# Final Tutorial_Katherine Habiger

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Categories: Tutorials

Irregular Stone Wall Tutorial
Rhino File: Wall Tutorial_Habiger
Grasshopper File: Wall Tutorial_Habiger
The ideas applied in this tutorial consisted of acquired knowledge through Professor Prokop’s class and previous classes where Rhino and Grasshopper were used.
Goal
My idea for this project came from my studio project from this semester. Part of my design entailed having a stone wall stretch across a long entry path that leads occupants to the entrance of the building. In order to draw people in to my site, I wanted this wall to be interesting in its form and more ordinary than a typical brick wall.
Steps
First Step:
I started out with a Surface the size of the wall in my studio project. The surface is straight along the ground and curves at the top. I then used the Contour and Box functions to set the sizing and spacing for the stones that I wanted to use. I made the spacing between stones larger than usual to allow for light to penetrate the wall to the other side. The first image shows the surface I started with. The second image shows the contours I created on that surface.
Second Step: The tools Horizontal Frames and Dispatch allowed me to ensure the bricks were evenly spaced and to create a pattern of two groups. From here, the Weave function took the data processed from Dispatch to create another pattern. The first image below shows the grids in which each brick was aligned on. The second image shows the bricks orthogonally aligned on the wall. Something that I did not catch at first was that the stones had been duplicated so I had to adjust the script to have only one row of contours. This can be seen in the script in the group that describes how to relieve the wall of duplicates.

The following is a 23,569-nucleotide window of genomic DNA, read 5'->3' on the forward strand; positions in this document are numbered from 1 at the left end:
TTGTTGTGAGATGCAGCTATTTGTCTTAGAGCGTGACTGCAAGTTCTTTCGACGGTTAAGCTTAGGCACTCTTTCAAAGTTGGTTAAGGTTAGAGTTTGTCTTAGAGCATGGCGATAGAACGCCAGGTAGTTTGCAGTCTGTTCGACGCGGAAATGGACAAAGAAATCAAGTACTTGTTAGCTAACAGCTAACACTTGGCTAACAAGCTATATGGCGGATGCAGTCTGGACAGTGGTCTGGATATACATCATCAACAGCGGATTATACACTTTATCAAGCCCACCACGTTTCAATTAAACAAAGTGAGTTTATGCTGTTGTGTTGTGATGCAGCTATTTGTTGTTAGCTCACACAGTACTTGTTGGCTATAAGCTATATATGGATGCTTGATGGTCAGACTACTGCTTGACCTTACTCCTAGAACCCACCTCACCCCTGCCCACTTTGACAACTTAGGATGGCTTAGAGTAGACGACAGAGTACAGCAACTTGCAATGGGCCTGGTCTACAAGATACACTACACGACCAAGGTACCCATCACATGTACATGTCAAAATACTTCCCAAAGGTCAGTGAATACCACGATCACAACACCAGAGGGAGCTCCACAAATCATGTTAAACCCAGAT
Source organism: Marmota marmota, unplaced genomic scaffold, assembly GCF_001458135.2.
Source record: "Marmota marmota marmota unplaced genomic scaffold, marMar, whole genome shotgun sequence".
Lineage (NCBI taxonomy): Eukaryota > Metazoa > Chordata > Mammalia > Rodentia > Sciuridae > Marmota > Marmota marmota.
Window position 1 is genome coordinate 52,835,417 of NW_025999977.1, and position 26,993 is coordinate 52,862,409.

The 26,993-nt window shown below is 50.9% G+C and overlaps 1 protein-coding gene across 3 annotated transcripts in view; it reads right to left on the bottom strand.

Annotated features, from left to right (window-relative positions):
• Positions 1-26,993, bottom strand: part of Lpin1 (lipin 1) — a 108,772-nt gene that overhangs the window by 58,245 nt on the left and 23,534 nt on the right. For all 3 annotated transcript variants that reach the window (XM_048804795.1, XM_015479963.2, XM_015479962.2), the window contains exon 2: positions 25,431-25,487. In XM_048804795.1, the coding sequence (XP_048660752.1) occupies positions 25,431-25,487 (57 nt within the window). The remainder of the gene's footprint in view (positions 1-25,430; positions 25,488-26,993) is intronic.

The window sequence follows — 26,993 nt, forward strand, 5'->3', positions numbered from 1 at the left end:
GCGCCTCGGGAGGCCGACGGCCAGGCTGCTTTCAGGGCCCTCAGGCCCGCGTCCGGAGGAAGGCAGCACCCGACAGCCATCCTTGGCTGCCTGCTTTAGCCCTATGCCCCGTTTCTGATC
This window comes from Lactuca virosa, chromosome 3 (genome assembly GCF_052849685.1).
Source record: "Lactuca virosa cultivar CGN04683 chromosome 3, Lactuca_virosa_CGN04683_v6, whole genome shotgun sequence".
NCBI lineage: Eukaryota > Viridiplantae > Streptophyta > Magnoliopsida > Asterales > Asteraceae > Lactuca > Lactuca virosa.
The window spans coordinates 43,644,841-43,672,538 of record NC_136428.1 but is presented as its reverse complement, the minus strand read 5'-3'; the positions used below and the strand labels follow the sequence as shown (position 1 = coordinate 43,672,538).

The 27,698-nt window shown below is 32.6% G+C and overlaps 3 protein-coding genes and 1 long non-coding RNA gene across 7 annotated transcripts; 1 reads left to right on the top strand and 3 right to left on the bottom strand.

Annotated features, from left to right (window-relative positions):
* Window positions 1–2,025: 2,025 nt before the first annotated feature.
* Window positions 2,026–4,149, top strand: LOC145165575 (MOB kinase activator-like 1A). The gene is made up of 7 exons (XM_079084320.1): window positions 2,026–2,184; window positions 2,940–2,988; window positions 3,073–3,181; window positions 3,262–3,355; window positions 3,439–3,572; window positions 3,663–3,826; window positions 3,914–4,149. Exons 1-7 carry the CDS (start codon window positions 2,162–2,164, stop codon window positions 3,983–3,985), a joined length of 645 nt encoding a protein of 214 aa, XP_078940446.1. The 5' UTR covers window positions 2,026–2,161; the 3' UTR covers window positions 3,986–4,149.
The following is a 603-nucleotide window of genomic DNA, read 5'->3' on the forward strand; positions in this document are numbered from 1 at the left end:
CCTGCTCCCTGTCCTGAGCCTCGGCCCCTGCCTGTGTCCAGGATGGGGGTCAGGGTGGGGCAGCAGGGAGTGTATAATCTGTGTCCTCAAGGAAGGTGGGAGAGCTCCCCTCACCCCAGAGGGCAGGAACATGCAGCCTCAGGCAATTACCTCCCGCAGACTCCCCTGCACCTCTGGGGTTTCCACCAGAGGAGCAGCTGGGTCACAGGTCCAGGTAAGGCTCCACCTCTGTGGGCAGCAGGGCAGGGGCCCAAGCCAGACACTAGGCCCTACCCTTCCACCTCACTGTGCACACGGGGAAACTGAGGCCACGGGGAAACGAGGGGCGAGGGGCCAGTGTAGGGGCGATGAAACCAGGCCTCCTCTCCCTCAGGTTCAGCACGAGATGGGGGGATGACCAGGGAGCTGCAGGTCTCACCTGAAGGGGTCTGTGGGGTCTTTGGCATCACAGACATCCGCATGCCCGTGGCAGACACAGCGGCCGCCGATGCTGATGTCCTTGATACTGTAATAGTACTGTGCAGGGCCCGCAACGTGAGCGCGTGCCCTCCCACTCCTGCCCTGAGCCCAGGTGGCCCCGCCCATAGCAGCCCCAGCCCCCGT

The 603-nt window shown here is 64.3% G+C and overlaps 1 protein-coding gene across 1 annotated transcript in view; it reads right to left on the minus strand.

Third Step: Next, I wanted to begin adjusting the way in which individual bricks turned to create a more irregular form. This is when I started to test out the Orient method. I originally thought that this would allow me to remap the brick geometry from one axis-system to another. After a few consultations, this proved to be more difficult than it needed to be and did not create the results that I was intending. Instead, I was able to use the Series component to create a list of numbers and feed them into the Randomizer to arbitrarily adjust the degree to which each individual stone rotates. The Replace tool took a specified number of bricks and replaced those with a different brick set at a different angle. The image below show the original brick orientation (outlined in red) compared to the new orientation (solid grey).
Fourth Step: The Jitter and Rotate components allowed me to further redirect the stones for a more fluid composition. I did end up using the Orient tool to display the stones on the adjusted grids from which they were formed. I think the wall added more to my studio design with the way in which the stones become more random as the top of the wall curves away from the path, and more ordered as it curves toward the the path way. The image below shows my final result.